Velu Perumal (Photo: Sunil Chainani)

In the 100 km category, the winner was Sandeep Kumar, ultra-runner from Surat. He finished the distance in seven hours, 56 minutes and 22 seconds, a new national best (the previous national best in the discipline in an IAU label race was 8:04 by Deepak Bandbe; it was set at the 2019 IAU Asia and Oceania Championships in Jordan). Naval officer Abhinav Jha finished second with a timing of 7:57:35 hours. In third position was Vipul, finishing in 8:10:38 hours. There were no women runners in the 100 km category.

Priyanka Bhatt (Photo; Sunil Chainani)

In the 12-hour category, Taru Mateti won the women’s race covering a distance of 87.98 km. Syed Atif won the men’s race with distance covered of 120.76 km.

The weather on the day of the event was not very conducive for participants. There was no cloud cover; it remained sunny for most part of the day. This time around, the stadium run was held at the DYES (Department of Youth Empowerment & Sports, Karnataka government) sports facility at Vidyanagar, Bengaluru.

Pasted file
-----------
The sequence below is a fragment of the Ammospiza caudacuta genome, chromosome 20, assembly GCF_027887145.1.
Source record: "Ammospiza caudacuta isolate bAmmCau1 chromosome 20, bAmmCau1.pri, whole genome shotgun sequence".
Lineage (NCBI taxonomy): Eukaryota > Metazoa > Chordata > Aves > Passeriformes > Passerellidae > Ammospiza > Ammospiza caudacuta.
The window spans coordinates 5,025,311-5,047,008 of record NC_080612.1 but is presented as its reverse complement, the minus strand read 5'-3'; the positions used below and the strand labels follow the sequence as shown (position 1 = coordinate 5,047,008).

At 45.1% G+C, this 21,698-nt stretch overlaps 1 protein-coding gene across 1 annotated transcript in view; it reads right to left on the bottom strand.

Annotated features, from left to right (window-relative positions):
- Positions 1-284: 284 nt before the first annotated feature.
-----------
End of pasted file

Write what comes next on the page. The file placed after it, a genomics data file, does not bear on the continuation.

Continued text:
Thirteen runners qualify for IAU Championships

At the stadium run, six male runners achieved the qualifying time required for IAU Asia & Oceania 100 km Championships to be held in September 2021 in Bengaluru.

Geeno Antony ; right foreground (Photo: Sunil Chainani)

These include Sandeep Kumar, Abhinav Jha, Vipul Kumar, Suman Kumar Mishra (8:15:43), Amar Singh Devanda (8:26) and Saurav Ranjan (8:51:10).